[unisog] Windows Encrypted File System (EFS)

Daniel Feenberg feenberg at nber.org
Thu Feb 9 21:44:28 GMT 2006

On Thu, 9 Feb 2006, Clyde Hoadley wrote:

> I acknowledge that there are a lot of things I just don't know very
> much about.  Windows Encrypted File System (EFS) is a good example
> of something I know very little about.
> Do I understand the following correctly?
> If a Windows user copies a file from an EFS folder onto a USB drive,
> the copy on the USB drive is not encrypted.  Is that true?
> If a Windows user attaches a file from an EFS folder to an Email
> message, the attachment is not encrypted?  The same is true
> if they were to FTP the file.  Is that true?
> There is malware (virus, worms, Trojans) that run in the context
> of the logged on user.  Some of these are known to transmit
> random files off of the victims computer to places unknown.
> Wouldn't such malware, running in the context of the logged on user,
> have access to EFS files?  If it should randomly select an EFS file
> for transmittal (via Email, IM, ftp, etc...) the file be transmitted
> unencrypted?  Is that true?
> Laptop is joined to the domain, and while at work, the user
> logges into the domain and works on some EFS files (on the laptop),
> then they log off and take the laptop home.  The user will not be
> able to access their EFS files on the laptop using a local account.
> Is that true?
> EFS is intended to protect files stored on the hard drive.  It does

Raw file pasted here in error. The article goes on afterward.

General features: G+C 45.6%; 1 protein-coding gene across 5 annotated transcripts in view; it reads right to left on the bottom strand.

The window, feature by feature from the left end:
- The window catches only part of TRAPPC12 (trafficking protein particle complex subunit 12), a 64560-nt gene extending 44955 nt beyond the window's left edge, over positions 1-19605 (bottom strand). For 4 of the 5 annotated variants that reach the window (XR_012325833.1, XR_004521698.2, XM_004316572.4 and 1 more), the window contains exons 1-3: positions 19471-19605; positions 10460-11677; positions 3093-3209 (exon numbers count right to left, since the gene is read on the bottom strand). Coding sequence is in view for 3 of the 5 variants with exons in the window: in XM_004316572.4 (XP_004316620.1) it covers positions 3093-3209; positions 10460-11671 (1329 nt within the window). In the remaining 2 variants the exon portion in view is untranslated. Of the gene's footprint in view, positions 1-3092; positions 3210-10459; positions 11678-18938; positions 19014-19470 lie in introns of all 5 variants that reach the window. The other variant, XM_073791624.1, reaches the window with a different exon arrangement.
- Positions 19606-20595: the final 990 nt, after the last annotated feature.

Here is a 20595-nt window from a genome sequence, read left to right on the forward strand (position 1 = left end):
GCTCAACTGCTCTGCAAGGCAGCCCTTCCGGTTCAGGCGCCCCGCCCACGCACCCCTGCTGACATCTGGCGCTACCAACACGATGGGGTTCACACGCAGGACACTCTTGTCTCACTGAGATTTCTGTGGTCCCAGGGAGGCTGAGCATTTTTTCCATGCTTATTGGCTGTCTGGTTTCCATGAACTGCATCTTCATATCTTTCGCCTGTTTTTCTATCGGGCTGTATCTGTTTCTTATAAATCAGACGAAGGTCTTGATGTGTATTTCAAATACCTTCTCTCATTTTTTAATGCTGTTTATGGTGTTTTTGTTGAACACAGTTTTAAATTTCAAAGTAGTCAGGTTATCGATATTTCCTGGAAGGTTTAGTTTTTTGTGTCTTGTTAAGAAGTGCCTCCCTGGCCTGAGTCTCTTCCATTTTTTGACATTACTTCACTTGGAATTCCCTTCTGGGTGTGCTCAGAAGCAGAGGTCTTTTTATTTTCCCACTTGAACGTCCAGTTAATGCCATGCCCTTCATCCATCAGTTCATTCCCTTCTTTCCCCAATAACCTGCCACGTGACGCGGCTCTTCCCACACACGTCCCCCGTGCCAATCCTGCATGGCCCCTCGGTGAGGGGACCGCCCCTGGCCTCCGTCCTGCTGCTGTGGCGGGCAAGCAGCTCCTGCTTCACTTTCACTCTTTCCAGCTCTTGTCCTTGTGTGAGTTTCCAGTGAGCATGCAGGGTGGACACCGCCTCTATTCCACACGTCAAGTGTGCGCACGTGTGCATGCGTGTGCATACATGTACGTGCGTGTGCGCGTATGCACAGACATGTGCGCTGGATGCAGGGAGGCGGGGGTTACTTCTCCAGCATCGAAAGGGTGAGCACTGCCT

> not protect files that are being shipped off-site.  Is that true?
> My gut feeling is that EFS, while good, it isn't a complete
> encryption solution.  Some users may need additional encryption
> solutions.  I also get the feeling that EFS could create more
> problems that it solves.  What is your opinion?

I may be completely off-base, but I thought the point of encrypted file 
systems was so that portable hard drives could be sent off-site with 
reduced security concerns, rather than as an improvement on the "read 
permission" bit of the ACL. As you point out, there doesn't seem to be 
much substance to using it to enhance security on a mounted drive.

The off-site application isn't nothing, however, given the publicity
given to lost tapes recently.

Daniel Feenberg
feenberg isat nber dotte org
> -- 
> Clyde Hoadley, CISSP, GSEC
> Security & Disaster Recovery Coordinator
> Department of Information Technology
> Metropolitan State College of Denver
> http://www.mscd.edu/~infotech/security/
> <hoadleyc at mscd.edu>
> (303) 556-5074 (office)
> (720) 232-4737 (personal cell)
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